By Summer Sewell/The Guardian
Yuba City (California) February 9: Sukhcharan Singh grows walnuts in Yuba City, California, about 40 miles north of Sacramento. Like many Sikh farmers in this small Central Valley city, Singh’s thoughts are occupied by the ongoing protests in India.
“I lose sleep over this. When I was there, it was a poor country, yes, but it was a good country,” said Singh, 68, flipping through notes he has taken on the latest news out of India. “Last night I finally slept at 11.30.”
Since the end of November, hundreds of thousands of farmers, mostly from the agricultural states of Punjab and Haryana, have been protesting on the outskirts of Delhi, making the nation’s capital inaccessible for miles. They are demanding that the Hindu nationalist prime minister, Narendra Modi, repeal three laws passed hurriedly by parliament – “shoved down the throats of the people,” as Singh puts it – in September that farmers fear will eliminate regulation, leaving their earnings and livelihoods vulnerable to private investors.
“It’s very unfortunate,” Singh said, looking down past the tip of his long white beard. “On one hand I feel glad I’m here, on the other I feel guilty I’m not there.”
The ties between there and here are self evident. Outside of India, Yuba City is home to one of the largest groups of farmers from Punjab, the birthplace of Sikhism. Roughly half of the 500,000 Sikhs in the US live in California, with the largest concentration living in Yuba City. Nicknamed “Mini Punjab”, the city elected the US’s first Sikh mayor in 2009, and the country’s first female Sikh mayor in 2017. In the first week of November, the city hosts an annual festival honoring the birthday of the first Sikh prophet, attracting over 100,000 people.
It’s no surprise, then, that the largest rally outside India in support of the farmer protests took place not far from here. On 5 December, people from Yuba City and other Central Valley cities including Fremont, Fresno, Stockton and Manteca beat drums, shouted over bullhorns and waved flags that read “No farms, no food”. Thousands of big rigs, cars, and trucks departed from Oakland and snarled traffic for hours on the Bay Bridge, before arriving at the Indian consulate in San Francisco. Other large rallies happened in Washington DC, New York, Chicago, Texas, and Michigan that week; throughout December and January, solidarity demonstrations and caravans of various sizes occurred in at least 16 US states.
Naindeep Singh, executive director of the Jakara movement, a youth-focused non-profit organization that advocates for the Sikh community, spearheaded the protest. “I feel inspired. I see elderly people, my own family members, sleeping in the cold and they’ve been there for months. I feel a deep will to support the efforts in any which way I can,” he said.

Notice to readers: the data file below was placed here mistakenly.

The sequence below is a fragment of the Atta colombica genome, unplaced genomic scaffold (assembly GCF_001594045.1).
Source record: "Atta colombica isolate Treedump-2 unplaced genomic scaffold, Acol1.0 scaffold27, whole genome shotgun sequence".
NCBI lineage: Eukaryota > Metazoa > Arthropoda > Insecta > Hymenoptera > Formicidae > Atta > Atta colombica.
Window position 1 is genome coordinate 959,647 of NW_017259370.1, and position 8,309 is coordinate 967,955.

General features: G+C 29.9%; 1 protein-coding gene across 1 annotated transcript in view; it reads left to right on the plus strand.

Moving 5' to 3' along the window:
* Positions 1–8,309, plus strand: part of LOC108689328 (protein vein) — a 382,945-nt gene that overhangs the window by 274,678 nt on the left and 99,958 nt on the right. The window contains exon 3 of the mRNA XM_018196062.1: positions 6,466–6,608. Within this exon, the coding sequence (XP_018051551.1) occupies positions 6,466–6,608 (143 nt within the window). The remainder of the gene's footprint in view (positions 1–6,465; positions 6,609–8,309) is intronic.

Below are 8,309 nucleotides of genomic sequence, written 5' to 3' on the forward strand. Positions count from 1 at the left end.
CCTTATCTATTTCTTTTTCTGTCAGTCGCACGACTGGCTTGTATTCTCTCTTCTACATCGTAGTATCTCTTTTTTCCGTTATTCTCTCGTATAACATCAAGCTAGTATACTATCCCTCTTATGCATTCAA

Community members have also raised funds to support billboards drawing attention to India’s protests throughout the Central Valley, where Punjabi is the third-most spoken language, after English and Spanish. And there are further plans to advertise on the sides of 500 big rigs.
“I went to the rally in San Francisco in December to show my support for my brothers there,” said Kulwant Johl, 70, a Sikh farmer in Yuba City who leases out his farmland in Punjab. “The farmers [in India] say they don’t need any money, so right now it’s just moral support and talking to local politicians here and seeing if they can help.”
He constantly watches Indian news coverage of the protests on satellite and social media, like many of his neighbors – it has consumed conversations in the community. “That’s all we talk about now,” Johl said.
An estimated 95% of peaches and 70% of prunes in Yuba City are grown by Punjabi Sikh farmers. Johl farms peaches, prunes, pomegranates and almonds. His 800 acres are quite an expansion from the 20-acre plot of his grandfather Nand Singh Johl, who is believed to be one of the first Punjabi men to have settled in Yuba City.
Nand arrived in Yuba City in 1906. He, like many other Punjabi men following an immigration pattern across the Pacific, had worked the railroads and other transient labor jobs down from Vancouver to California. Having come from a region known for farming, many naturally settled into rural areas with fertile land, including the Central Valley.
But those men faced several forms of discrimination. They weren’t allowed to become citizens or bring wives from India; they also could not own land or sign long-term leases due to California’s Alien Land Law of 1913.